Lithuania courts idea of establishing a state commercial bank

Lithuania courts idea of establishing a state commercial bank

The idea of a state commercial bank is not new in Lithuania, but it resurfaced in late October, when the Lithuanian parliament’s Committee on Budget and Finance, which was investigating the circumstances surrounding the 2009 financial crisis, proposed to the government to consider a possibility to establish a commercial state bank.

“I am really in favour of establishing such a bank. But I am afraid the state has already missed the best chance to create it – I mean when the state was nationalising the embattled Snoras bank. Setting up a national commercial bank from scratch would be too costly now,” Povilas Gylys, economist and professor of Vilnius University, told BNN.

President in favour of state commercial bank

Lithuania’s President Gitanas Nausėda weighed in on the proposal only this month, saying that the existing situation in the Lithuanian banking market “makes one to start thinking about the establishment of a state commercial bank”

“In that respect, I would very seriously think – together with the government – about the establishment of a state commercial bank. In the existing situation, this alternative shouldn’t be a taboo. I think we could start discussions on ways to establish a state commercial bank in Lithuania,” he added.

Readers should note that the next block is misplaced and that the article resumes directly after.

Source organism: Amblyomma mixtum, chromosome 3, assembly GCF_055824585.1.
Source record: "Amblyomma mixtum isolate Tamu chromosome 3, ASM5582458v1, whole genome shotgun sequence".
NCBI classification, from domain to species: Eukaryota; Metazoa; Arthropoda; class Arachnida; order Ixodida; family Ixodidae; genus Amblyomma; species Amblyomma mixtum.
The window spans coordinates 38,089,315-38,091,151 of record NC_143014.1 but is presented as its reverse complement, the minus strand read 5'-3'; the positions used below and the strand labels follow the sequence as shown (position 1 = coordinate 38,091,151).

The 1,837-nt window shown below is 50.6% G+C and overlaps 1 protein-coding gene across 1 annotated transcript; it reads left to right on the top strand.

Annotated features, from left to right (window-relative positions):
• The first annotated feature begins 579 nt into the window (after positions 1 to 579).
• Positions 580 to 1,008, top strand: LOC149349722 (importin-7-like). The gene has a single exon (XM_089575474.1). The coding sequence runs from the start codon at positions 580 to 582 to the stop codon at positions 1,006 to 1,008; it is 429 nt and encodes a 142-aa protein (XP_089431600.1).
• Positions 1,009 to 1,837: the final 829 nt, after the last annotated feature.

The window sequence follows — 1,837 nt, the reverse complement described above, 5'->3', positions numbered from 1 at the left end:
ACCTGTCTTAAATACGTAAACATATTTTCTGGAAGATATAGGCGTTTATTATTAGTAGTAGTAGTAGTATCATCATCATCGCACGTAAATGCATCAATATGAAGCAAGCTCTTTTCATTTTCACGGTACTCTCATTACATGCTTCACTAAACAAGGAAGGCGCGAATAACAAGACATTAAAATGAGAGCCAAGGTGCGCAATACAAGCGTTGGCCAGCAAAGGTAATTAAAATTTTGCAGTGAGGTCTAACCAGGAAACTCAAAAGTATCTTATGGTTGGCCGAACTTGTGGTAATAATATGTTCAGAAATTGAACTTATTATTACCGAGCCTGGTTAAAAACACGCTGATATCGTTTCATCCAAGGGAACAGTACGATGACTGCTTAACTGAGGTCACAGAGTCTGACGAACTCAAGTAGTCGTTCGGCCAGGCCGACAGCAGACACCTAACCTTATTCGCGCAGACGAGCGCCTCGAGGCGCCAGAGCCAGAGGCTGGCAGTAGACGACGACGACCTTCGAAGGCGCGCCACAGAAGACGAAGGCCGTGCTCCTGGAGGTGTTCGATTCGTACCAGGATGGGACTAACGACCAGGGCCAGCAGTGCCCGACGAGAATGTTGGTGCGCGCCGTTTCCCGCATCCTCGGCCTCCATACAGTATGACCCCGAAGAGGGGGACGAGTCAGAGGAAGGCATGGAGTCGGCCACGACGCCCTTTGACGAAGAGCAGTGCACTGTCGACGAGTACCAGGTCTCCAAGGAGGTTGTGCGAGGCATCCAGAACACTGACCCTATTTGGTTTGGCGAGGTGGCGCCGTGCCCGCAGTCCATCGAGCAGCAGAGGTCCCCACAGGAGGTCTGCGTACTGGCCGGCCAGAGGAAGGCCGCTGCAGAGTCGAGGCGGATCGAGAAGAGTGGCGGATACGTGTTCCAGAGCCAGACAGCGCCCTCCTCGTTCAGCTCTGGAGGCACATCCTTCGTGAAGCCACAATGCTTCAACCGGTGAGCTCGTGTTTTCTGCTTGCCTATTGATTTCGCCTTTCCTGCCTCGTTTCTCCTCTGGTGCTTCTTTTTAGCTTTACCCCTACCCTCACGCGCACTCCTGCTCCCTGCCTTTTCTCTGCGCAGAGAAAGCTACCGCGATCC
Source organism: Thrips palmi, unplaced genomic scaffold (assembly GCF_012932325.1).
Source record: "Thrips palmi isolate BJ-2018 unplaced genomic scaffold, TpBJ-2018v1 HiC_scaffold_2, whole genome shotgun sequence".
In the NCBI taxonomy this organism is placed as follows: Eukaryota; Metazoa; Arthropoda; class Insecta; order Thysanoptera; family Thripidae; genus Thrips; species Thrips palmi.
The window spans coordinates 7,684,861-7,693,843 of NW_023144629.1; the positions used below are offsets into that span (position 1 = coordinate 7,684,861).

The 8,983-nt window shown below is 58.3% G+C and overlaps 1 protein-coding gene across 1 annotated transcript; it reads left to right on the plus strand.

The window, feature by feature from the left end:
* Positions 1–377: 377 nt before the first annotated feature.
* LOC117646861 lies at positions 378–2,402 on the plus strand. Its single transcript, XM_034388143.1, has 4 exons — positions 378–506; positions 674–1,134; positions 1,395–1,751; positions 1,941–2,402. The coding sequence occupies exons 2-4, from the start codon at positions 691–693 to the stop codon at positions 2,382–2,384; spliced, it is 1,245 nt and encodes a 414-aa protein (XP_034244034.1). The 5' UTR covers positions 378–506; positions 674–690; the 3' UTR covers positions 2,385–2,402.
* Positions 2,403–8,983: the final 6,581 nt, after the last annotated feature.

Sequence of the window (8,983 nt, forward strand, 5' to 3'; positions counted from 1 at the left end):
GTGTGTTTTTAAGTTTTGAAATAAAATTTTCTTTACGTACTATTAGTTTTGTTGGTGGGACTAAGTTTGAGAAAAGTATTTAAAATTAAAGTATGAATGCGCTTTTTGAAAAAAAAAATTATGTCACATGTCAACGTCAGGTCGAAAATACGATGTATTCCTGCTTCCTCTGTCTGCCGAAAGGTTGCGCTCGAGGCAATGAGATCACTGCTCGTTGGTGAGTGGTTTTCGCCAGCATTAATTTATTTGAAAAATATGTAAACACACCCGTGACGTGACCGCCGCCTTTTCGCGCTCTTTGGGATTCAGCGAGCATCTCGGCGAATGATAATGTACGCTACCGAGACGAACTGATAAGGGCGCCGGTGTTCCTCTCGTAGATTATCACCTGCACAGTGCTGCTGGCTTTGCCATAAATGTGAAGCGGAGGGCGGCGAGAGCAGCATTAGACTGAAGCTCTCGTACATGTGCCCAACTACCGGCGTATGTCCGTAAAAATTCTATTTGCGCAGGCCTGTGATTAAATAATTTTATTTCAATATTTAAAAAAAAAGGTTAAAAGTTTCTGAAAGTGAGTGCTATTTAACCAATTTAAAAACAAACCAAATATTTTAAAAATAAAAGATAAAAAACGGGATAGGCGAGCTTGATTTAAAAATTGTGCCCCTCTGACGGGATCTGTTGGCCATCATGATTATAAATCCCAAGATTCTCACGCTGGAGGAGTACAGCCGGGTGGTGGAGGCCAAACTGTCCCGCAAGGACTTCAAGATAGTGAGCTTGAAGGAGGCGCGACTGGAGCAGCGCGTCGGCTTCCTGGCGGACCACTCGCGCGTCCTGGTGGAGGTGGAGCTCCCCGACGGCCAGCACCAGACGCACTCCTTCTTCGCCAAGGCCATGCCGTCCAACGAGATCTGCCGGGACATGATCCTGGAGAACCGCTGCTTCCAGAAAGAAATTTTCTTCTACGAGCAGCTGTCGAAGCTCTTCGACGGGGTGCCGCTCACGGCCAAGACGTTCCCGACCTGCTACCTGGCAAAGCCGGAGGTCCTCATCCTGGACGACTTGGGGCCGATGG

The Lithuanian government has proposed introducing a 0.03 monthly rate tax on assets exceeding 300 million euros of banks, credit unions and other loan issuers as of next year.


It would be too costly

Finance Minister Vilius Šapoka believes that creation of such bank would involve huge costs and risks. «There’ve been such banks in Lithuania and we all know very well how that ended…The risks are really high. A decision to create a new state bank would require huge amounts of money,» he said. According to the minister, it is questionable whether a state-run commercial bank could operate sustainably. «Other countries’ experience shows that such banks often begin to take too much risk and eventually need to be rescued with taxpayers’ money…I believe other solutions can be found without such a risky move,» he added.

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